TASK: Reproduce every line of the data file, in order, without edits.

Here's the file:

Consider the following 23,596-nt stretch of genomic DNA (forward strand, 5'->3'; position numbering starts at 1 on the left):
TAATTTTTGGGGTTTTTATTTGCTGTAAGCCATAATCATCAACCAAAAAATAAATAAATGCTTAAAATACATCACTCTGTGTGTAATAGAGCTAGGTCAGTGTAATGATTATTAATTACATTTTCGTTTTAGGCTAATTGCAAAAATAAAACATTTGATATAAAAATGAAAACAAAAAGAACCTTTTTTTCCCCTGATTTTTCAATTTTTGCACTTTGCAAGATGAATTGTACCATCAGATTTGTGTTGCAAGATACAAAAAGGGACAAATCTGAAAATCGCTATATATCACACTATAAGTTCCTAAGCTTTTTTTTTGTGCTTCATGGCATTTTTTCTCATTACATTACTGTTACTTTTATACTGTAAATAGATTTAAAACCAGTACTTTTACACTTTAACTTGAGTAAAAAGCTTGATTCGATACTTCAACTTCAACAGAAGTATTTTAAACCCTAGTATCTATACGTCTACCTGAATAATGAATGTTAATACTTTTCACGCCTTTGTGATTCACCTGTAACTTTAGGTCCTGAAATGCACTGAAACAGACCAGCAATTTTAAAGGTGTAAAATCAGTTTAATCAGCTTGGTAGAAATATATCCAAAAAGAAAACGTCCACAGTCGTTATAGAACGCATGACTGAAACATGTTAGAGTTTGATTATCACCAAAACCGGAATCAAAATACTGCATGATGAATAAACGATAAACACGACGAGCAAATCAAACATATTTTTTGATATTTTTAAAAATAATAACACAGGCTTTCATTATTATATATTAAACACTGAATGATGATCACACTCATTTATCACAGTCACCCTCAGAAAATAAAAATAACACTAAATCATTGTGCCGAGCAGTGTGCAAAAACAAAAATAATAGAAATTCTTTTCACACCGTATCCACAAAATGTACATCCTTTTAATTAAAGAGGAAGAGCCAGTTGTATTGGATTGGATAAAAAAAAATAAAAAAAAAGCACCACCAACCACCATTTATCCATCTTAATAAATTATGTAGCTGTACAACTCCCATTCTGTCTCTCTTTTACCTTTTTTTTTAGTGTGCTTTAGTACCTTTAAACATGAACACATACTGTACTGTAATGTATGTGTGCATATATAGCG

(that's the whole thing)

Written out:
Consider the following 23,596-nt stretch of genomic DNA (forward strand, 5'->3'; position numbering starts at 1 on the left):
TAATTTTTGGGGTTTTTATTTGCTGTAAGCCATAATCATCAACCAAAAAATAAATAAATGCTTAAAATACATCACTCTGTGTGTAATAGAGCTAGGTCAGTGTAATGATTATTAATTACATTTTCGTTTTAGGCTAATTGCAAAAATAAAACATTTGATATAAAAATGAAAACAAAAAGAACCTTTTTTTCCCCTGATTTTTCAATTTTTGCACTTTGCAAGATGAATTGTACCATCAGATTTGTGTTGCAAGATACAAAAAGGGACAAATCTGAAAATCGCTATATATCACACTATAAGTTCCTAAGCTTTTTTTTTGTGCTTCATGGCATTTTTTCTCATTACATTACTGTTACTTTTATACTGTAAATAGATTTAAAACCAGTACTTTTACACTTTAACTTGAGTAAAAAGCTTGATTCGATACTTCAACTTCAACAGAAGTATTTTAAACCCTAGTATCTATACGTCTACCTGAATAATGAATGTTAATACTTTTCACGCCTTTGTGATTCACCTGTAACTTTAGGTCCTGAAATGCACTGAAACAGACCAGCAATTTTAAAGGTGTAAAATCAGTTTAATCAGCTTGGTAGAAATATATCCAAAAAGAAAACGTCCACAGTCGTTATAGAACGCATGACTGAAACATGTTAGAGTTTGATTATCACCAAAACCGGAATCAAAATACTGCATGATGAATAAACGATAAACACGACGAGCAAATCAAACATATTTTTTGATATTTTTAAAAATAATAACACAGGCTTTCATTATTATATATTAAACACTGAATGATGATCACACTCATTTATCACAGTCACCCTCAGAAAATAAAAATAACACTAAATCATTGTGCCGAGCAGTGTGCAAAAACAAAAATAATAGAAATTCTTTTCACACCGTATCCACAAAATGTACATCCTTTTAATTAAAGAGGAAGAGCCAGTTGTATTGGATTGGATAAAAAAAAATAAAAAAAAAGCACCACCAACCACCATTTATCCATCTTAATAAATTATGTAGCTGTACAACTCCCATTCTGTCTCTCTTTTACCTTTTTTTTTAGTGTGCTTTAGTACCTTTAAACATGAACACATACTGTACTGTAATGTATGTGTGCATATATAGCG